As far as I know, I've never held double predestination, nor do Catholics or Lutherans. Cowper's experience shows how truly terrifying a doctrine it is. Fortunately it's false.

the dapper divine said...

Lydia --- I don't think that holding to double predestination necessarily forces one to view all other theological truths as irrelevant to the matter of one's salvation. I'm not sure if this is what you meant, or if you meant something else and I'm misunderstanding you.

It would seem to me that one could hold to double predestination and still allow other truths to play into one's level of assurance and sanity as well. For example, if double predestination is true (and while I'm not sure it is, there seems to be at least a good argument from scripture for it), then I'll still look at my works, my thoughts, my (purported) fruits and such for evidence that I'm regenerated, justified, &c. So I'm using theological truths apart from the predestination-related passages to try to understand my situation.

But again, perhaps I'm misunderstanding you. This is a tricky matter, and a few paragraphs in a comment thread won't do it justice.

Lydia McGrew said...

Yes, and that's what Cowper (and Newton) did. That was Newton's excuse for giving him a hard time for hanging out with supposedly worldly neighbors.

_But_, what can't consistently be of psychological help to the 5-point Calvinist is what you were talking about, or what I understood you to be describing--Christ's work on the cross for us, what God hs done for us in terms of sending His Son to die, offering us forgiveness of sins, God's mercy, etc. Because _if_ you are already predestined to hell, then (on the strong Calvinist view) Christ _didn't die for you_. So God didn't do all that stuff for you, you are a vessel of wrath, not of mercy, etc. So merely reflecting on God's mercy, Christ's death, the forgiveness of sin, really isn't helpful to the person who believes that, because it doesn't tell him whether he's one of the people who gets the benefits of all of that or one of the other guys to whom that stuff is unavailable.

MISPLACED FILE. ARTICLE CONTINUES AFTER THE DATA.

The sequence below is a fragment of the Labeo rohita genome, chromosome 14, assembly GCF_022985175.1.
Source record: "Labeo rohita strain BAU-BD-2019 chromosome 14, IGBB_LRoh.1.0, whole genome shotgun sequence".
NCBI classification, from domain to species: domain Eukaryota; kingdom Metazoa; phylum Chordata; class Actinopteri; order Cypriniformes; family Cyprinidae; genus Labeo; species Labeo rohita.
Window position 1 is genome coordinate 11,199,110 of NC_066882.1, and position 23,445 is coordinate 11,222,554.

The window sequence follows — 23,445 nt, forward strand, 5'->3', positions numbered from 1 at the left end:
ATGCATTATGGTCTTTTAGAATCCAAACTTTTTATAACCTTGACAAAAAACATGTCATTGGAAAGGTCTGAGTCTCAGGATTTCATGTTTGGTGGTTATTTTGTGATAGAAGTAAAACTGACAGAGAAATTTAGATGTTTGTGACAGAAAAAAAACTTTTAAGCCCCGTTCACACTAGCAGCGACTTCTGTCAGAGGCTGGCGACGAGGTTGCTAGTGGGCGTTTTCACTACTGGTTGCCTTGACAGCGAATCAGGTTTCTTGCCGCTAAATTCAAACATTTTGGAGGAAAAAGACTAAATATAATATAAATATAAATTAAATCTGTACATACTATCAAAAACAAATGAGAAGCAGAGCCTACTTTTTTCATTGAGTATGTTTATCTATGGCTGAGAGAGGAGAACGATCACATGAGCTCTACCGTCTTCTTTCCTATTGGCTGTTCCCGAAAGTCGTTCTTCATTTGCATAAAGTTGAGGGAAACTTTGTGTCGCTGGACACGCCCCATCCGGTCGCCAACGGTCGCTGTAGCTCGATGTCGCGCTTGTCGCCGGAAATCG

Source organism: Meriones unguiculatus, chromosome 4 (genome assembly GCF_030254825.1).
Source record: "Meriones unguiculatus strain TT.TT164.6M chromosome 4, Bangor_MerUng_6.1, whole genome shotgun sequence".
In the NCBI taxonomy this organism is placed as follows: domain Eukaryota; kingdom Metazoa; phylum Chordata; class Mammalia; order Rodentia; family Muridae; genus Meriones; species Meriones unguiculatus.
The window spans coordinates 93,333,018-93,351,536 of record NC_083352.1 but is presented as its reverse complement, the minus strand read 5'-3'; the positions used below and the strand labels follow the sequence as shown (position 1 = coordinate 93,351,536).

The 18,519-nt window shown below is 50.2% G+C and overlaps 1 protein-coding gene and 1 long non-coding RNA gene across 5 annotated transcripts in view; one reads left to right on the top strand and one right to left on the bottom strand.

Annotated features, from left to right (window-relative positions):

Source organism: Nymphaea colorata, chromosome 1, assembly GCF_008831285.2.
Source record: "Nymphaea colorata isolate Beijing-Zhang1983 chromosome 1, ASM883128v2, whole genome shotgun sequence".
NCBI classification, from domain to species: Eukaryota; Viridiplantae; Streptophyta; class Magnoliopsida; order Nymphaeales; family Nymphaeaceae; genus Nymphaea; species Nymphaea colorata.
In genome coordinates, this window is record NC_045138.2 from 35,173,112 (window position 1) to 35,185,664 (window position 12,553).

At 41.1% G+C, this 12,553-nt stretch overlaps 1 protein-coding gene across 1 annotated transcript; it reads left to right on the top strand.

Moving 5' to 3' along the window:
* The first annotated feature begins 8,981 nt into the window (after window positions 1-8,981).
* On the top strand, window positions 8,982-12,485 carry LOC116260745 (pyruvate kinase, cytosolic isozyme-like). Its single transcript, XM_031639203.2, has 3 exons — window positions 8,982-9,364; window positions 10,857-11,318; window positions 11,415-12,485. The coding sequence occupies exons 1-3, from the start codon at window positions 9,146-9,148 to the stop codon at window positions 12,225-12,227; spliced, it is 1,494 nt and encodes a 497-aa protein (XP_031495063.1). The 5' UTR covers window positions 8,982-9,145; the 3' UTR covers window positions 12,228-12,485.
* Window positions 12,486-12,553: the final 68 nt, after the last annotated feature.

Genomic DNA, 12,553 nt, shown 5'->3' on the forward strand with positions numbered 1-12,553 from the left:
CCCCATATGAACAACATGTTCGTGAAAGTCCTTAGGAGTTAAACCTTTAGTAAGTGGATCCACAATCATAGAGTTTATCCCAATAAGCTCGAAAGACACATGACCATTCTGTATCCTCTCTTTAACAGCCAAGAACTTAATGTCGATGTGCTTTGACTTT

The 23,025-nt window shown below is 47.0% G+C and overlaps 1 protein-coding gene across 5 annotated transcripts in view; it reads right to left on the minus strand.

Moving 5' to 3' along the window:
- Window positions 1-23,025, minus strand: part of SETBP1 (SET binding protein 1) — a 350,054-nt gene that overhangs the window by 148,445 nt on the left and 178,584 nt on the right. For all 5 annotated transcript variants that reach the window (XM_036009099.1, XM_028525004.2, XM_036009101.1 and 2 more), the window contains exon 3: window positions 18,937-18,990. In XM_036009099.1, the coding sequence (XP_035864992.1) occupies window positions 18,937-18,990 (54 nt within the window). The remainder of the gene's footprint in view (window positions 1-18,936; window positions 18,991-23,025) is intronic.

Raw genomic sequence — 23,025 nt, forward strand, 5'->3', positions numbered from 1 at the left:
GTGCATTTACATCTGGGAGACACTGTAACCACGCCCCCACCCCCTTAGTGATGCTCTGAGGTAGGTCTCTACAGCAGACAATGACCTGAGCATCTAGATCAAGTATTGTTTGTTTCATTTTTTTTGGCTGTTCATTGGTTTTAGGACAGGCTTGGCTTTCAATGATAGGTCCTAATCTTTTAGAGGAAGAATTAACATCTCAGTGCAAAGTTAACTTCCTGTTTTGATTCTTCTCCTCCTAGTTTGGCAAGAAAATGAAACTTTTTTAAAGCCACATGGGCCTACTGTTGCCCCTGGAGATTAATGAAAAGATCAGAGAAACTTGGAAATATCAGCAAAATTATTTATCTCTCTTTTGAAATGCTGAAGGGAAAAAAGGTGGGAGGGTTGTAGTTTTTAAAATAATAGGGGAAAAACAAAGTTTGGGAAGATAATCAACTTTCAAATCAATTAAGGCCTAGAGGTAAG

ivan said...

These are some beautiful posts. You should include videos/recordings with the actual music however, as these are meant to be heard, not read. Most hymns can be found on youtube somewhere.

Lydia McGrew said...

Ivan, thank you! I'll have to try to get over lingering technophobia and do that.